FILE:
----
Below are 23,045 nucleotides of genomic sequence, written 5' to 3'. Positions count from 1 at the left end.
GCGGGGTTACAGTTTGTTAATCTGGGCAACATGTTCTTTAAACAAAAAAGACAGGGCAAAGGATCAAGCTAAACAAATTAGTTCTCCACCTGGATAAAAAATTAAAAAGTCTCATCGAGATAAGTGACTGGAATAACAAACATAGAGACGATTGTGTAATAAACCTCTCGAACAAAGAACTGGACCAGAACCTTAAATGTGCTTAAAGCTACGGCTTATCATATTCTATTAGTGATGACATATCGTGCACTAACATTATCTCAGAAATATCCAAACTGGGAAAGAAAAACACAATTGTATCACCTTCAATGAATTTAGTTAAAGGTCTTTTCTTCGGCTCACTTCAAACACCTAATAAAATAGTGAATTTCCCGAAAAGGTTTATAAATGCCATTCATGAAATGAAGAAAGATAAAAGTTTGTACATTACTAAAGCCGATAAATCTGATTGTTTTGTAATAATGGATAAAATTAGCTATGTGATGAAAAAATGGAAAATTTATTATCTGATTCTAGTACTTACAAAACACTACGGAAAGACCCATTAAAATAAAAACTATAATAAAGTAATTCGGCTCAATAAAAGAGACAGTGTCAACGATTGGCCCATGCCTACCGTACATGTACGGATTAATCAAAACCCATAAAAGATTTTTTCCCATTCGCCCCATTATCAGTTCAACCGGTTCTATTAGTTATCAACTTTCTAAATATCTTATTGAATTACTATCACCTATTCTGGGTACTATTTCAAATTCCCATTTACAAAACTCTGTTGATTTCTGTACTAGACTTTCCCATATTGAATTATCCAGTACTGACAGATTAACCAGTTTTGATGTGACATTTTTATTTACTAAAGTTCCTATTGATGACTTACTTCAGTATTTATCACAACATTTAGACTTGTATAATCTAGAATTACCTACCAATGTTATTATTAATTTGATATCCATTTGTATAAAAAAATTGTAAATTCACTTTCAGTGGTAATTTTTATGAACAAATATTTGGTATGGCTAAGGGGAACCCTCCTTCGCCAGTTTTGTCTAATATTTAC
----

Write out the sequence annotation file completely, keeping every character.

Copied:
Below are 23,045 nucleotides of genomic sequence, written 5' to 3'. Positions count from 1 at the left end.
GCGGGGTTACAGTTTGTTAATCTGGGCAACATGTTCTTTAAACAAAAAAGACAGGGCAAAGGATCAAGCTAAACAAATTAGTTCTCCACCTGGATAAAAAATTAAAAAGTCTCATCGAGATAAGTGACTGGAATAACAAACATAGAGACGATTGTGTAATAAACCTCTCGAACAAAGAACTGGACCAGAACCTTAAATGTGCTTAAAGCTACGGCTTATCATATTCTATTAGTGATGACATATCGTGCACTAACATTATCTCAGAAATATCCAAACTGGGAAAGAAAAACACAATTGTATCACCTTCAATGAATTTAGTTAAAGGTCTTTTCTTCGGCTCACTTCAAACACCTAATAAAATAGTGAATTTCCCGAAAAGGTTTATAAATGCCATTCATGAAATGAAGAAAGATAAAAGTTTGTACATTACTAAAGCCGATAAATCTGATTGTTTTGTAATAATGGATAAAATTAGCTATGTGATGAAAAAATGGAAAATTTATTATCTGATTCTAGTACTTACAAAACACTACGGAAAGACCCATTAAAATAAAAACTATAATAAAGTAATTCGGCTCAATAAAAGAGACAGTGTCAACGATTGGCCCATGCCTACCGTACATGTACGGATTAATCAAAACCCATAAAAGATTTTTTCCCATTCGCCCCATTATCAGTTCAACCGGTTCTATTAGTTATCAACTTTCTAAATATCTTATTGAATTACTATCACCTATTCTGGGTACTATTTCAAATTCCCATTTACAAAACTCTGTTGATTTCTGTACTAGACTTTCCCATATTGAATTATCCAGTACTGACAGATTAACCAGTTTTGATGTGACATTTTTATTTACTAAAGTTCCTATTGATGACTTACTTCAGTATTTATCACAACATTTAGACTTGTATAATCTAGAATTACCTACCAATGTTATTATTAATTTGATATCCATTTGTATAAAAAAATTGTAAATTCACTTTCAGTGGTAATTTTTATGAACAAATATTTGGTATGGCTAAGGGGAACCCTCCTTCGCCAGTTTTGTCTAATATTTAC